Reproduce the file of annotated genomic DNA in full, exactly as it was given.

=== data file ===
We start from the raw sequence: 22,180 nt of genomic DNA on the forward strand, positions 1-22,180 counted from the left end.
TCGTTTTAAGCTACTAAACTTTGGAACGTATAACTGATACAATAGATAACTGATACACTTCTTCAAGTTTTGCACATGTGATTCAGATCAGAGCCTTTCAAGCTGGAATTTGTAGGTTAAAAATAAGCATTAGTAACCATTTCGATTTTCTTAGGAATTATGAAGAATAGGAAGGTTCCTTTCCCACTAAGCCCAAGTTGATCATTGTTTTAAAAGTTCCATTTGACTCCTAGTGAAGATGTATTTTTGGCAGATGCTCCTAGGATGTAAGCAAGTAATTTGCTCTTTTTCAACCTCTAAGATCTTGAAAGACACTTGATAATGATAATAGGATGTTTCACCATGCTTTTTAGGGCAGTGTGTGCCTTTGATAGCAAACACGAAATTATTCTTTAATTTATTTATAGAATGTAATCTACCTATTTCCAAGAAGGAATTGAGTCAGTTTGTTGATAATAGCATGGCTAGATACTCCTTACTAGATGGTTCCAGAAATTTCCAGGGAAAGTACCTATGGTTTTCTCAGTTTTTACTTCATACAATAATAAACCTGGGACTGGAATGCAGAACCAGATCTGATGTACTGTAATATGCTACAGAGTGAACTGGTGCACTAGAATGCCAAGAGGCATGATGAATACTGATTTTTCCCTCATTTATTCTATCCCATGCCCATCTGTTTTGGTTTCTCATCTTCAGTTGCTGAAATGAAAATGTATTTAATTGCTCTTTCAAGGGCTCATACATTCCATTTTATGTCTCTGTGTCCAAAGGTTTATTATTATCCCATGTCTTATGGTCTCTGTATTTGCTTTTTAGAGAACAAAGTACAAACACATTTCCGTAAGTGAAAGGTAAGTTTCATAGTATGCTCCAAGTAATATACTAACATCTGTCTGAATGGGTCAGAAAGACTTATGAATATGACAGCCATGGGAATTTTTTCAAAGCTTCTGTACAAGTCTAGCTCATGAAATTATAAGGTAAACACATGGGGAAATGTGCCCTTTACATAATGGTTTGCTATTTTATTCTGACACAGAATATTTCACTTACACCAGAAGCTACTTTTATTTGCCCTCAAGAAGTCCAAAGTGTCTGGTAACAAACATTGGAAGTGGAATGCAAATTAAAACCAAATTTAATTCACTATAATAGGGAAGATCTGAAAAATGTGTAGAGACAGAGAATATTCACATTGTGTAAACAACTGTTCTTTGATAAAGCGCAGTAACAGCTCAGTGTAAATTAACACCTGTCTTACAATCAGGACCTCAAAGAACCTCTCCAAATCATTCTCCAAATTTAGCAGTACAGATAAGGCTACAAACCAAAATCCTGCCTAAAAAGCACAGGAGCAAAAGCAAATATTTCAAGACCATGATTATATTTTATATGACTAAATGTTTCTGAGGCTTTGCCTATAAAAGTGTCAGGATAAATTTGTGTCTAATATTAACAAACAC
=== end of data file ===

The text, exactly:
We start from the raw sequence: 22,180 nt of genomic DNA on the forward strand, positions 1-22,180 counted from the left end.
TCGTTTTAAGCTACTAAACTTTGGAACGTATAACTGATACAATAGATAACTGATACACTTCTTCAAGTTTTGCACATGTGATTCAGATCAGAGCCTTTCAAGCTGGAATTTGTAGGTTAAAAATAAGCATTAGTAACCATTTCGATTTTCTTAGGAATTATGAAGAATAGGAAGGTTCCTTTCCCACTAAGCCCAAGTTGATCATTGTTTTAAAAGTTCCATTTGACTCCTAGTGAAGATGTATTTTTGGCAGATGCTCCTAGGATGTAAGCAAGTAATTTGCTCTTTTTCAACCTCTAAGATCTTGAAAGACACTTGATAATGATAATAGGATGTTTCACCATGCTTTTTAGGGCAGTGTGTGCCTTTGATAGCAAACACGAAATTATTCTTTAATTTATTTATAGAATGTAATCTACCTATTTCCAAGAAGGAATTGAGTCAGTTTGTTGATAATAGCATGGCTAGATACTCCTTACTAGATGGTTCCAGAAATTTCCAGGGAAAGTACCTATGGTTTTCTCAGTTTTTACTTCATACAATAATAAACCTGGGACTGGAATGCAGAACCAGATCTGATGTACTGTAATATGCTACAGAGTGAACTGGTGCACTAGAATGCCAAGAGGCATGATGAATACTGATTTTTCCCTCATTTATTCTATCCCATGCCCATCTGTTTTGGTTTCTCATCTTCAGTTGCTGAAATGAAAATGTATTTAATTGCTCTTTCAAGGGCTCATACATTCCATTTTATGTCTCTGTGTCCAAAGGTTTATTATTATCCCATGTCTTATGGTCTCTGTATTTGCTTTTTAGAGAACAAAGTACAAACACATTTCCGTAAGTGAAAGGTAAGTTTCATAGTATGCTCCAAGTAATATACTAACATCTGTCTGAATGGGTCAGAAAGACTTATGAATATGACAGCCATGGGAATTTTTTCAAAGCTTCTGTACAAGTCTAGCTCATGAAATTATAAGGTAAACACATGGGGAAATGTGCCCTTTACATAATGGTTTGCTATTTTATTCTGACACAGAATATTTCACTTACACCAGAAGCTACTTTTATTTGCCCTCAAGAAGTCCAAAGTGTCTGGTAACAAACATTGGAAGTGGAATGCAAATTAAAACCAAATTTAATTCACTATAATAGGGAAGATCTGAAAAATGTGTAGAGACAGAGAATATTCACATTGTGTAAACAACTGTTCTTTGATAAAGCGCAGTAACAGCTCAGTGTAAATTAACACCTGTCTTACAATCAGGACCTCAAAGAACCTCTCCAAATCATTCTCCAAATTTAGCAGTACAGATAAGGCTACAAACCAAAATCCTGCCTAAAAAGCACAGGAGCAAAAGCAAATATTTCAAGACCATGATTATATTTTATATGACTAAATGTTTCTGAGGCTTTGCCTATAAAAGTGTCAGGATAAATTTGTGTCTAATATTAACAAACAC